To validate the protocol, we chose Ala substitutions for D425 and F427, in the 2β10-2β11 loop. Both D425A and F427A were known to cause strong, dominant-negative inhibition of PA activity, but by different mechanisms. D425A strongly blocked the conformational transition of the prepore to the pore.17 F427A partially impeded pore formation,26 and the pores formed were devoid of ability to translocate protein substrates. Also, binding of substrates was perturbed by this mutation.15

Recent studies of a PA homolog, a component of Clostridium botulinum C2 toxin termed C2II, confirm the importance of the corresponding residues, F428 and D426, as well as other luminal residues.27, 28 Mutations of C2II F428 to Ala and other residues altered the single-channel conductance properties of pores and the binding of chloroquine and its analogs to the pore.28 Likewise, mutating C2II D426 to Ala blocked pore formation.27

In the current study, we showed that, remarkably, [WT]6[D425A]1 was about five orders of magnitude less active than [WT]7 in the standard cytotoxicity assay. The single D425A subunit in the prepore blocked conversion of the prepore to the SDS-resistant oligomer in solution and ablated pore formation in planar lipid bilayers under low pH conditions (see Fig. 1). These findings, which are consistent with earlier results obtained with D425A homoheptamer, illustrate in a dramatic fashion the strength and dominance of a single D425A mutation within the prepore.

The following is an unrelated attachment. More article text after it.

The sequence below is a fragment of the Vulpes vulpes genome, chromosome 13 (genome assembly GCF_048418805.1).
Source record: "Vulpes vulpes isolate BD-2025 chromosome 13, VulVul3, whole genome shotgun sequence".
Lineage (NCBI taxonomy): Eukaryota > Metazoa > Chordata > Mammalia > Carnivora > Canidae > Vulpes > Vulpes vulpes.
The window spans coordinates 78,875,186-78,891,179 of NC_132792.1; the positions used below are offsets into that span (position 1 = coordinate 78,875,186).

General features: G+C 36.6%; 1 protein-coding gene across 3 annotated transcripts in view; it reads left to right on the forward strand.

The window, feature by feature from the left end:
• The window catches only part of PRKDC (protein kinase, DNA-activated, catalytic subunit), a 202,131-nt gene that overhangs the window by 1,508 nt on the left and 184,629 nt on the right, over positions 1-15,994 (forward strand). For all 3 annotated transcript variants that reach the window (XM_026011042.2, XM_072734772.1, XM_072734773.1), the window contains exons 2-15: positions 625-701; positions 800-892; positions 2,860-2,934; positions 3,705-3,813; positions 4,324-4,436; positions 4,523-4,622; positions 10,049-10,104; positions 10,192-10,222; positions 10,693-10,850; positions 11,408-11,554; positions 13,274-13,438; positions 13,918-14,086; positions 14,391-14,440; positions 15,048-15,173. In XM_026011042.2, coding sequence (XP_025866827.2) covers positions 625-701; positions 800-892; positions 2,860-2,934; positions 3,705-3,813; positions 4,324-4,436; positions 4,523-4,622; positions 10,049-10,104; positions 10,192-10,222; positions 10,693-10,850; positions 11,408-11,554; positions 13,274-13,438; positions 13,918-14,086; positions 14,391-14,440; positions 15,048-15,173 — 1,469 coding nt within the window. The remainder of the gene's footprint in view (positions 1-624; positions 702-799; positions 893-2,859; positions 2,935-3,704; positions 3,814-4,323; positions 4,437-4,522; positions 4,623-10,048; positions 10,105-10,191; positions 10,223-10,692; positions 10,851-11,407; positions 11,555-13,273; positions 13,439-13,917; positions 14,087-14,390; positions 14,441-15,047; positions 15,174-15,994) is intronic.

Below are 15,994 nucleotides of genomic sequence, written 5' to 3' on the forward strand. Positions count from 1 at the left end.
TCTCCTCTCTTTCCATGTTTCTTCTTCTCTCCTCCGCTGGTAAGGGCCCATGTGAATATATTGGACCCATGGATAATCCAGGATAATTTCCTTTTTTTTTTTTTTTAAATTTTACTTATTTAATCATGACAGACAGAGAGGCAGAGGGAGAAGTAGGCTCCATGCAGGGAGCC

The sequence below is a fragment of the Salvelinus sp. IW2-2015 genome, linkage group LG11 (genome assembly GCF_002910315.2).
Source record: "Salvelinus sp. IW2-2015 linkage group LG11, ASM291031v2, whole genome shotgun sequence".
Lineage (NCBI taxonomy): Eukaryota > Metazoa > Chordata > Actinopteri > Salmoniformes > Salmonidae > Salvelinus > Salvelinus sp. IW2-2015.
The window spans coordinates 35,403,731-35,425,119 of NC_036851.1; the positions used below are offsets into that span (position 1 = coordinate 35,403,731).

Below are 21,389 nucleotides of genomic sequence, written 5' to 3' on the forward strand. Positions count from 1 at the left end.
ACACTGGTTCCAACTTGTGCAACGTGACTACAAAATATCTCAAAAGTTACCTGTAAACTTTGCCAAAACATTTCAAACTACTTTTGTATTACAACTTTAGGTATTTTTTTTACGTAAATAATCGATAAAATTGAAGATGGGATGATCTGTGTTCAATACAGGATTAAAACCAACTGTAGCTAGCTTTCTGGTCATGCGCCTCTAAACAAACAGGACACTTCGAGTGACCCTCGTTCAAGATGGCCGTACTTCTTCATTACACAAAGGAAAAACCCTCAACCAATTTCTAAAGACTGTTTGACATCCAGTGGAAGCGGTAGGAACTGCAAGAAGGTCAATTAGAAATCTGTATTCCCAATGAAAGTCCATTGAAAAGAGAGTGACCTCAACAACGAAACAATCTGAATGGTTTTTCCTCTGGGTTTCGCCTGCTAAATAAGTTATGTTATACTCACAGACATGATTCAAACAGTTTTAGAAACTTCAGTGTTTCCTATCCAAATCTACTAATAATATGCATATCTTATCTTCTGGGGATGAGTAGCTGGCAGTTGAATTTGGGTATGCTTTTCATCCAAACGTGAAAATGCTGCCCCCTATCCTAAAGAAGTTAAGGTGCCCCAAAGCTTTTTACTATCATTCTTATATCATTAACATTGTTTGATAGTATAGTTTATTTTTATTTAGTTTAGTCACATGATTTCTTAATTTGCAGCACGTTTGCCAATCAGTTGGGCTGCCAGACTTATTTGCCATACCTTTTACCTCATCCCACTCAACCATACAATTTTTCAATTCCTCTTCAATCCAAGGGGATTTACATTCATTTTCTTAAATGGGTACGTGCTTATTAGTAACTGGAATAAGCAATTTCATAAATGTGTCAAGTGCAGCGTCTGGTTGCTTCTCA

Understanding the structural role played by D425 will require a higher resolution structure than that currently available. Consistent with its pivotal role in prepore-to-pore transition, D425 is highly conserved in PA homologs. Glu is found in PA homologues from Xanthomonas campestris, X. oryzae, and X. axonopodis, suggesting the need for a negative charge at this site. There is evidence from covariation and mutatational analyses that a neighboring residue, D426, forms a salt bridge with K397, in 2β10-2β11,16 an interaction that would place constraints on the D425 side chain. The cognate interactions of the D425 side chain have not been identified.